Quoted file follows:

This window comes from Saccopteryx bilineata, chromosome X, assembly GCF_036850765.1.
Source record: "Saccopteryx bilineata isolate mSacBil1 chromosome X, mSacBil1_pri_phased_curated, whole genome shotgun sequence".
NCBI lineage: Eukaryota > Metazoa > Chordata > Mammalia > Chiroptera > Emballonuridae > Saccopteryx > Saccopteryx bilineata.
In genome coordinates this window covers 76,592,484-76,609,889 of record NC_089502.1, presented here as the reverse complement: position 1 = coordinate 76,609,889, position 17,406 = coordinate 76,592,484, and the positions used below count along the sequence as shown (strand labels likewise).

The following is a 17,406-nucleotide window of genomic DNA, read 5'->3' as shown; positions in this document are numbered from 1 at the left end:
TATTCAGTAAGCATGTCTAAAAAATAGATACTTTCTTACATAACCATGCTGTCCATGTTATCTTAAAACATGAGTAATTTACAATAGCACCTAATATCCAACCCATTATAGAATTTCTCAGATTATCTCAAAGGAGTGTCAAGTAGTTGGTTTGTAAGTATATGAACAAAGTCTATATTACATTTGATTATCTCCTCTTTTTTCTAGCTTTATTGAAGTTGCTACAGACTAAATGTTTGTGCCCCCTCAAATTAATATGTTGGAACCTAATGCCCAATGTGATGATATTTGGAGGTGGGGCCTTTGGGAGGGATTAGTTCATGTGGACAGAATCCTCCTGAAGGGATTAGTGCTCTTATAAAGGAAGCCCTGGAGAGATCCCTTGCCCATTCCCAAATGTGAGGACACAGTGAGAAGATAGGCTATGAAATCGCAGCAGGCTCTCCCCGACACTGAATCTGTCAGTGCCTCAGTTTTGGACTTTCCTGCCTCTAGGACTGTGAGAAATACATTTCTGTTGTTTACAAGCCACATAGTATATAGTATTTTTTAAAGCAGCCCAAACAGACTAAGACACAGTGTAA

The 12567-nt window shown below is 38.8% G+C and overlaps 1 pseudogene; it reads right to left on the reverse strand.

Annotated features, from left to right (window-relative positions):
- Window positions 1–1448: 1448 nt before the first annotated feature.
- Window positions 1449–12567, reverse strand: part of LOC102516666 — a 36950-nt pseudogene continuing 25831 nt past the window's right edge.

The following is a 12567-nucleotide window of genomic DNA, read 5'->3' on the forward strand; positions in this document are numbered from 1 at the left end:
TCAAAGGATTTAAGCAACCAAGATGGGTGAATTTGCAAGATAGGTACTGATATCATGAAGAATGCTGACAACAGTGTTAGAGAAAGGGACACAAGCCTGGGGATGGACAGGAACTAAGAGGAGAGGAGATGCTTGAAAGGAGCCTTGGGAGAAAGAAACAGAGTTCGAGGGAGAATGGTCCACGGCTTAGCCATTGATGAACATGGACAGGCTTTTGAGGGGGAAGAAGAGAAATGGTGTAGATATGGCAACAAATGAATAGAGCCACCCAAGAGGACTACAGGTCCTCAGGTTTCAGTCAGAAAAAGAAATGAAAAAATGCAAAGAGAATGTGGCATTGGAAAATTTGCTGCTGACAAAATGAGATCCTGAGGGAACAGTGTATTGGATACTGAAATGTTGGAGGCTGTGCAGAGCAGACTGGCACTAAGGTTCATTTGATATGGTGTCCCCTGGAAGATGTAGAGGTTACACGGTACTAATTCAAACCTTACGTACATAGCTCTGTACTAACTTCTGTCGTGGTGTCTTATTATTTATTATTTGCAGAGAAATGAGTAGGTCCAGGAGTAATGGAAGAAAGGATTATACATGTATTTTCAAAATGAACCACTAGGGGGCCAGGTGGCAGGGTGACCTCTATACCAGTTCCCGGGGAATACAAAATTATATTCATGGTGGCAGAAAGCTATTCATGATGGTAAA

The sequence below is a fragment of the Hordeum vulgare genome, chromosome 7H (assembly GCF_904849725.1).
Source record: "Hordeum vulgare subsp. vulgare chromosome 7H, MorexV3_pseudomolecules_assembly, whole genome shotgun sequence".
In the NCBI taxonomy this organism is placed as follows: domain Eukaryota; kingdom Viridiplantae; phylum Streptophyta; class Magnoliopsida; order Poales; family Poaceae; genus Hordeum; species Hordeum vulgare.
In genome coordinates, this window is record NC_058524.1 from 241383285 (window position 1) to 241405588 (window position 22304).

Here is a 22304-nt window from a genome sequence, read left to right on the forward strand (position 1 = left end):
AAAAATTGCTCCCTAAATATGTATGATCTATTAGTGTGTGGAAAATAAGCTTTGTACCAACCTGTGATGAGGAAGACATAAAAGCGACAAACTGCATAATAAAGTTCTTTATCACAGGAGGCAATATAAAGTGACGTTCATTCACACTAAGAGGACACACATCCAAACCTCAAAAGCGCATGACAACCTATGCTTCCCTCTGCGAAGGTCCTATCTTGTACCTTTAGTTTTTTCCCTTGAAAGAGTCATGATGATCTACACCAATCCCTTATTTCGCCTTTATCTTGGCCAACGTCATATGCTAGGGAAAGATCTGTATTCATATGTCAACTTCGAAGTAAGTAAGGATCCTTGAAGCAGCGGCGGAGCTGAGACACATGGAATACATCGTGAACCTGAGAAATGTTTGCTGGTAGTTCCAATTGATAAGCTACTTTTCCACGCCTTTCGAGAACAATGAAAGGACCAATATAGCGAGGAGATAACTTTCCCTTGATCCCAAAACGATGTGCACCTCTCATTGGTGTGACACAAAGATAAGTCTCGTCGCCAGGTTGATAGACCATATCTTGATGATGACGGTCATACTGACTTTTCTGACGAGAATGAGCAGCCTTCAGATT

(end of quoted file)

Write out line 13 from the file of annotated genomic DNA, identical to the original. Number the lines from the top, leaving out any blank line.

The sequence below is a fragment of the Hordeum vulgare genome, chromosome 7H (assembly GCF_904849725.1).